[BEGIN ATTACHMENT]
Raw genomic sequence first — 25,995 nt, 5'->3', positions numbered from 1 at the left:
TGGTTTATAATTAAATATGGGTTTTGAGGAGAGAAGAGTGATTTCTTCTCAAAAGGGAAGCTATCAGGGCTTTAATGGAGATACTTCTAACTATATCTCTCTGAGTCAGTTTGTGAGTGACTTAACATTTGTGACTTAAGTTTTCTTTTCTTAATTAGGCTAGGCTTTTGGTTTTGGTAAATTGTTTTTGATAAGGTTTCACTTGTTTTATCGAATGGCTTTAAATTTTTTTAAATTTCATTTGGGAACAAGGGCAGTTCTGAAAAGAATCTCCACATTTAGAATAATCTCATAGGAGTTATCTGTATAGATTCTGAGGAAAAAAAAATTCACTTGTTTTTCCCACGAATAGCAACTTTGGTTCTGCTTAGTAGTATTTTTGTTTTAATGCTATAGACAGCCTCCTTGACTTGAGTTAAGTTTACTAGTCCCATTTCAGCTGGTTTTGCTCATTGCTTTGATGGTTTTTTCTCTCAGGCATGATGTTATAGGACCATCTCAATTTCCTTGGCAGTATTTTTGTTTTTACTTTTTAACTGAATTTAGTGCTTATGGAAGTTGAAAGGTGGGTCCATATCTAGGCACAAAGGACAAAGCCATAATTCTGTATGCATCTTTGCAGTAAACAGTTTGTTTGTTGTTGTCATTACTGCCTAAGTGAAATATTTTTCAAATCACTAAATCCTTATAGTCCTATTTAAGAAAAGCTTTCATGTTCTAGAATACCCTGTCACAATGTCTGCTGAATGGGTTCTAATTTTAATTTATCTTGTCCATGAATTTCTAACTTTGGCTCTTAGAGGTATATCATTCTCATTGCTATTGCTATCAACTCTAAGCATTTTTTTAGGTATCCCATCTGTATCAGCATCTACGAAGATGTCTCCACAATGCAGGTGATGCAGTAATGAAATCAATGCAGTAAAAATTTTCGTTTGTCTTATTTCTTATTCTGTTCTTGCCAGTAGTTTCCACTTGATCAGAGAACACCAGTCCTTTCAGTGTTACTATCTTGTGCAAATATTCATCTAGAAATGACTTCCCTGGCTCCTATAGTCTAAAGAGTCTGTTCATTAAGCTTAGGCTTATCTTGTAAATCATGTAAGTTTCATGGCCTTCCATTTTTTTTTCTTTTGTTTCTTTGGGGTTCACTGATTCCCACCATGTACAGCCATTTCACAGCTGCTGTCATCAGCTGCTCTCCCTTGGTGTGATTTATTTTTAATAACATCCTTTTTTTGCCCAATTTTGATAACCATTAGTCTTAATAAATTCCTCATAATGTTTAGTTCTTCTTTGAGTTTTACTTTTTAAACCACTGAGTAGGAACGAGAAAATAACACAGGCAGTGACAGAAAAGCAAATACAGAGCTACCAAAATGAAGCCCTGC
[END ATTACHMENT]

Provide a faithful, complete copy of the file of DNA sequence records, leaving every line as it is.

Raw genomic sequence first — 25,995 nt, 5'->3', positions numbered from 1 at the left:
TGGTTTATAATTAAATATGGGTTTTGAGGAGAGAAGAGTGATTTCTTCTCAAAAGGGAAGCTATCAGGGCTTTAATGGAGATACTTCTAACTATATCTCTCTGAGTCAGTTTGTGAGTGACTTAACATTTGTGACTTAAGTTTTCTTTTCTTAATTAGGCTAGGCTTTTGGTTTTGGTAAATTGTTTTTGATAAGGTTTCACTTGTTTTATCGAATGGCTTTAAATTTTTTTAAATTTCATTTGGGAACAAGGGCAGTTCTGAAAAGAATCTCCACATTTAGAATAATCTCATAGGAGTTATCTGTATAGATTCTGAGGAAAAAAAAATTCACTTGTTTTTCCCACGAATAGCAACTTTGGTTCTGCTTAGTAGTATTTTTGTTTTAATGCTATAGACAGCCTCCTTGACTTGAGTTAAGTTTACTAGTCCCATTTCAGCTGGTTTTGCTCATTGCTTTGATGGTTTTTTCTCTCAGGCATGATGTTATAGGACCATCTCAATTTCCTTGGCAGTATTTTTGTTTTTACTTTTTAACTGAATTTAGTGCTTATGGAAGTTGAAAGGTGGGTCCATATCTAGGCACAAAGGACAAAGCCATAATTCTGTATGCATCTTTGCAGTAAACAGTTTGTTTGTTGTTGTCATTACTGCCTAAGTGAAATATTTTTCAAATCACTAAATCCTTATAGTCCTATTTAAGAAAAGCTTTCATGTTCTAGAATACCCTGTCACAATGTCTGCTGAATGGGTTCTAATTTTAATTTATCTTGTCCATGAATTTCTAACTTTGGCTCTTAGAGGTATATCATTCTCATTGCTATTGCTATCAACTCTAAGCATTTTTTTAGGTATCCCATCTGTATCAGCATCTACGAAGATGTCTCCACAATGCAGGTGATGCAGTAATGAAATCAATGCAGTAAAAATTTTCGTTTGTCTTATTTCTTATTCTGTTCTTGCCAGTAGTTTCCACTTGATCAGAGAACACCAGTCCTTTCAGTGTTACTATCTTGTGCAAATATTCATCTAGAAATGACTTCCCTGGCTCCTATAGTCTAAAGAGTCTGTTCATTAAGCTTAGGCTTATCTTGTAAATCATGTAAGTTTCATGGCCTTCCATTTTTTTTTCTTTTGTTTCTTTGGGGTTCACTGATTCCCACCATGTACAGCCATTTCACAGCTGCTGTCATCAGCTGCTCTCCCTTGGTGTGATTTATTTTTAATAACATCCTTTTTTTGCCCAATTTTGATAACCATTAGTCTTAATAAATTCCTCATAATGTTTAGTTCTTCTTTGAGTTTTACTTTTTAAACCACTGAGTAGGAACGAGAAAATAACACAGGCAGTGACAGAAAAGCAAATACAGAGCTACCAAAATGAAGCCCTGC